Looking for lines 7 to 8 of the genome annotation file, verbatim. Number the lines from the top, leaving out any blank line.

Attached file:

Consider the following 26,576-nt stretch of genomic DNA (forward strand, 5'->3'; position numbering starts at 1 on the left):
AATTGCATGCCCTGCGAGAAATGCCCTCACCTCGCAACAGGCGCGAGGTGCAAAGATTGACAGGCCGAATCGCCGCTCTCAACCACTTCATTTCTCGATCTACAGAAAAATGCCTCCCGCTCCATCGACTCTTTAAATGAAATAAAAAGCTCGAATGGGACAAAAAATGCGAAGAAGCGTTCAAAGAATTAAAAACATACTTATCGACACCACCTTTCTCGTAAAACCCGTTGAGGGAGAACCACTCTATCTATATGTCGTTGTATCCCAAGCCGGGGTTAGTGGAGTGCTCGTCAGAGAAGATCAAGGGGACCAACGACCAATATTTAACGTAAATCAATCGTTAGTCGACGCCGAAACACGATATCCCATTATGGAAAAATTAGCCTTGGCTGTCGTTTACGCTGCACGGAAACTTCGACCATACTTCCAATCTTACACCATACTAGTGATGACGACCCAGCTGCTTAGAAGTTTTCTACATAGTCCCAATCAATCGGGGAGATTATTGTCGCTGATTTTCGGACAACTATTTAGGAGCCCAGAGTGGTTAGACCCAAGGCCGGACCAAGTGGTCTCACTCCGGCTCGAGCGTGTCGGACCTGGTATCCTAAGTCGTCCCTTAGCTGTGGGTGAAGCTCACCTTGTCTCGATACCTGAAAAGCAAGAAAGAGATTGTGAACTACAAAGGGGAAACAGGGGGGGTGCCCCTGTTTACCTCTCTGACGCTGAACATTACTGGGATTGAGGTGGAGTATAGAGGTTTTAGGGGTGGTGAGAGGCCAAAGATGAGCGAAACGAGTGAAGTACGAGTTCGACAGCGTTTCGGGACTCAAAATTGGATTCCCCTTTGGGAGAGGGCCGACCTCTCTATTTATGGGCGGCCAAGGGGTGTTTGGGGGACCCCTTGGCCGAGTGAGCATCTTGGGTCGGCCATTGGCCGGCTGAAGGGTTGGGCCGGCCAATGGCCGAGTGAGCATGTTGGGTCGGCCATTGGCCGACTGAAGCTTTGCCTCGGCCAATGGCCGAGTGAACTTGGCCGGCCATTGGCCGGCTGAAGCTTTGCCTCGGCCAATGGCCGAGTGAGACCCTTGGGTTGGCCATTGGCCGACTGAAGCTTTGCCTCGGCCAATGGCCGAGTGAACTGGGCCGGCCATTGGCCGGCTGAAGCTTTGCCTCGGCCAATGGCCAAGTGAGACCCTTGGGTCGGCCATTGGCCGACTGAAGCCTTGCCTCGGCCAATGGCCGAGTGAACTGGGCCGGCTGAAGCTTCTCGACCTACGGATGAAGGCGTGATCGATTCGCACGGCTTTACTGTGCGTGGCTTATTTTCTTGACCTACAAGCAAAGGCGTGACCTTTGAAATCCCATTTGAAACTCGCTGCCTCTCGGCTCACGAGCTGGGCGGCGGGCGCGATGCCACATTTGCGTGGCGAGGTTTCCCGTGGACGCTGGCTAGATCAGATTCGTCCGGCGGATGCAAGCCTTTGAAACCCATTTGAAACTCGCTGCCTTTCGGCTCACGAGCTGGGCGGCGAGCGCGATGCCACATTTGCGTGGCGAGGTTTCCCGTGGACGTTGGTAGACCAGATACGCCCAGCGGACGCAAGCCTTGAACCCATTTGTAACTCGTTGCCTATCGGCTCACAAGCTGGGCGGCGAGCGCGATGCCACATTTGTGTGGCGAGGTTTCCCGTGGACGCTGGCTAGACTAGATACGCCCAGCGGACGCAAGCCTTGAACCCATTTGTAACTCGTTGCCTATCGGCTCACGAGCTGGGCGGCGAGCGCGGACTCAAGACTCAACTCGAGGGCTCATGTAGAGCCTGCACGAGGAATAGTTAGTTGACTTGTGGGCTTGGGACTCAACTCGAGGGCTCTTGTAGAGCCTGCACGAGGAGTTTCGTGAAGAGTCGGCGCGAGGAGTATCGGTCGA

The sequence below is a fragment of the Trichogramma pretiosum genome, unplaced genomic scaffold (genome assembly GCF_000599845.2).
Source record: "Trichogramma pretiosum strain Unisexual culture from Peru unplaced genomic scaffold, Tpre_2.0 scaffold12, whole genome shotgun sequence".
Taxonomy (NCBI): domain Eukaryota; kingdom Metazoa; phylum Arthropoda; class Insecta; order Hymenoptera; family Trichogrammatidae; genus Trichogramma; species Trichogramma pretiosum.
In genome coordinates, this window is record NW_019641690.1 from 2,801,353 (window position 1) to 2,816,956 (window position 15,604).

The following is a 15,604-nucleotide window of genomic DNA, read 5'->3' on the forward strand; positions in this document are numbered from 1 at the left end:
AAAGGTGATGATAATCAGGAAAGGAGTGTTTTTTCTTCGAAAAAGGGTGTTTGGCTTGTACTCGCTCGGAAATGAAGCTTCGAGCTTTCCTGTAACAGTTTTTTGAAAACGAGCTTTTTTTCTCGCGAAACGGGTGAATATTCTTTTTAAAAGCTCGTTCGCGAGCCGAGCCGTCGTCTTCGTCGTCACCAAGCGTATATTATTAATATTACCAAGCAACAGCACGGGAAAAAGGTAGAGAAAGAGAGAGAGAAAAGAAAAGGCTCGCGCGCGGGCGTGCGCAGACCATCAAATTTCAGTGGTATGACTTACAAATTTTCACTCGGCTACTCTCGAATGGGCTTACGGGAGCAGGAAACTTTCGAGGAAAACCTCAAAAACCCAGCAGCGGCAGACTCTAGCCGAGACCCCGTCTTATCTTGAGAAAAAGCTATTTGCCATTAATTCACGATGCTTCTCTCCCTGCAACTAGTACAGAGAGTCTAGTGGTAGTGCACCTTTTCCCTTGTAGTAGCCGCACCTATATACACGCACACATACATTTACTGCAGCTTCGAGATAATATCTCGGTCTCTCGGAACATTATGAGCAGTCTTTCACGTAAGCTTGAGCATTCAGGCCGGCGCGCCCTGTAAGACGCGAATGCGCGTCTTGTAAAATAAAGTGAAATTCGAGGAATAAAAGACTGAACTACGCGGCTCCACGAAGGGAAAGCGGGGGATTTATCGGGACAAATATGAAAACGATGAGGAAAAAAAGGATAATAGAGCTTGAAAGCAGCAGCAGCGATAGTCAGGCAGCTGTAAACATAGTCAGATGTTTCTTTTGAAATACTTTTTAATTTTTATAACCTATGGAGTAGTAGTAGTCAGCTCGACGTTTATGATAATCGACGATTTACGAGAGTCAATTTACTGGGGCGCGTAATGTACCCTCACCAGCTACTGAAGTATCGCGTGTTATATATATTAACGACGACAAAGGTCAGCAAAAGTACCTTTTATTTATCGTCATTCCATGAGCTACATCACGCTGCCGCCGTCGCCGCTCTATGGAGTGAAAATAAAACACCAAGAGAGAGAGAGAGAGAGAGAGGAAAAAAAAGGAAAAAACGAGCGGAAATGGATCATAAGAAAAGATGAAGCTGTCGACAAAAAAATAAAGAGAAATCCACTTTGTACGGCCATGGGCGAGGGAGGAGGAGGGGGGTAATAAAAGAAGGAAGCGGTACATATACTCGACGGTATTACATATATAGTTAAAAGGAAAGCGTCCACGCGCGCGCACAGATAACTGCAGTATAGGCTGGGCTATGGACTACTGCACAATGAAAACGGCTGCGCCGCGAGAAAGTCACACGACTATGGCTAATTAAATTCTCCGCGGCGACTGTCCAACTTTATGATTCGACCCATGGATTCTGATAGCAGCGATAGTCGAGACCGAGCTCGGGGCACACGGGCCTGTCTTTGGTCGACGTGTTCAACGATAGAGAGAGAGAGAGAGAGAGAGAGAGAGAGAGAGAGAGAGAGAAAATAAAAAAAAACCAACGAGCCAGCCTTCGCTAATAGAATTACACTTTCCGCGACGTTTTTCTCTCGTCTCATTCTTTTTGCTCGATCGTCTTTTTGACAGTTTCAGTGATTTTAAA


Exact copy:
The following is a 15,604-nucleotide window of genomic DNA, read 5'->3' on the forward strand; positions in this document are numbered from 1 at the left end:
AAAGGTGATGATAATCAGGAAAGGAGTGTTTTTTCTTCGAAAAAGGGTGTTTGGCTTGTACTCGCTCGGAAATGAAGCTTCGAGCTTTCCTGTAACAGTTTTTTGAAAACGAGCTTTTTTTCTCGCGAAACGGGTGAATATTCTTTTTAAAAGCTCGTTCGCGAGCCGAGCCGTCGTCTTCGTCGTCACCAAGCGTATATTATTAATATTACCAAGCAACAGCACGGGAAAAAGGTAGAGAAAGAGAGAGAGAAAAGAAAAGGCTCGCGCGCGGGCGTGCGCAGACCATCAAATTTCAGTGGTATGACTTACAAATTTTCACTCGGCTACTCTCGAATGGGCTTACGGGAGCAGGAAACTTTCGAGGAAAACCTCAAAAACCCAGCAGCGGCAGACTCTAGCCGAGACCCCGTCTTATCTTGAGAAAAAGCTATTTGCCATTAATTCACGATGCTTCTCTCCCTGCAACTAGTACAGAGAGTCTAGTGGTAGTGCACCTTTTCCCTTGTAGTAGCCGCACCTATATACACGCACACATACATTTACTGCAGCTTCGAGATAATATCTCGGTCTCTCGGAACATTATGAGCAGTCTTTCACGTAAGCTTGAGCATTCAGGCCGGCGCGCCCTGTAAGACGCGAATGCGCGTCTTGTAAAATAAAGTGAAATTCGAGGAATAAAAGACTGAACTACGCGGCTCCACGAAGGGAAAGCGGGGGATTTATCGGGACAAATATGAAAACGATGAGGAAAAAAAGGATAATAGAGCTTGAAAGCAGCAGCAGCGATAGTCAGGCAGCTGTAAACATAGTCAGATGTTTCTTTTGAAATACTTTTTAATTTTTATAACCTATGGAGTAGTAGTAGTCAGCTCGACGTTTATGATAATCGACGATTTACGAGAGTCAATTTACTGGGGCGCGTAATGTACCCTCACCAGCTACTGAAGTATCGCGTGTTATATATATTAACGACGACAAAGGTCAGCAAAAGTACCTTTTATTTATCGTCATTCCATGAGCTACATCACGCTGCCGCCGTCGCCGCTCTATGGAGTGAAAATAAAACACCAAGAGAGAGAGAGAGAGAGAGAGGAAAAAAAAGGAAAAAACGAGCGGAAATGGATCATAAGAAAAGATGAAGCTGTCGACAAAAAAATAAAGAGAAATCCACTTTGTACGGCCATGGGCGAGGGAGGAGGAGGGGGGTAATAAAAGAAGGAAGCGGTACATATACTCGACGGTATTACATATATAGTTAAAAGGAAAGCGTCCACGCGCGCGCACAGATAACTGCAGTATAGGCTGGGCTATGGACTACTGCACAATGAAAACGGCTGCGCCGCGAGAAAGTCACACGACTATGGCTAATTAAATTCTCCGCGGCGACTGTCCAACTTTATGATTCGACCCATGGATTCTGATAGCAGCGATAGTCGAGACCGAGCTCGGGGCACACGGGCCTGTCTTTGGTCGACGTGTTCAACGATAGAGAGAGAGAGAGAGAGAGAGAGAGAGAGAGAGAGAGAGAGAAAATAAAAAAAAACCAACGAGCCAGCCTTCGCTAATAGAATTACACTTTCCGCGACGTTTTTCTCTCGTCTCATTCTTTTTGCTCGATCGTCTTTTTGACAGTTTCAGTGATTTTAAA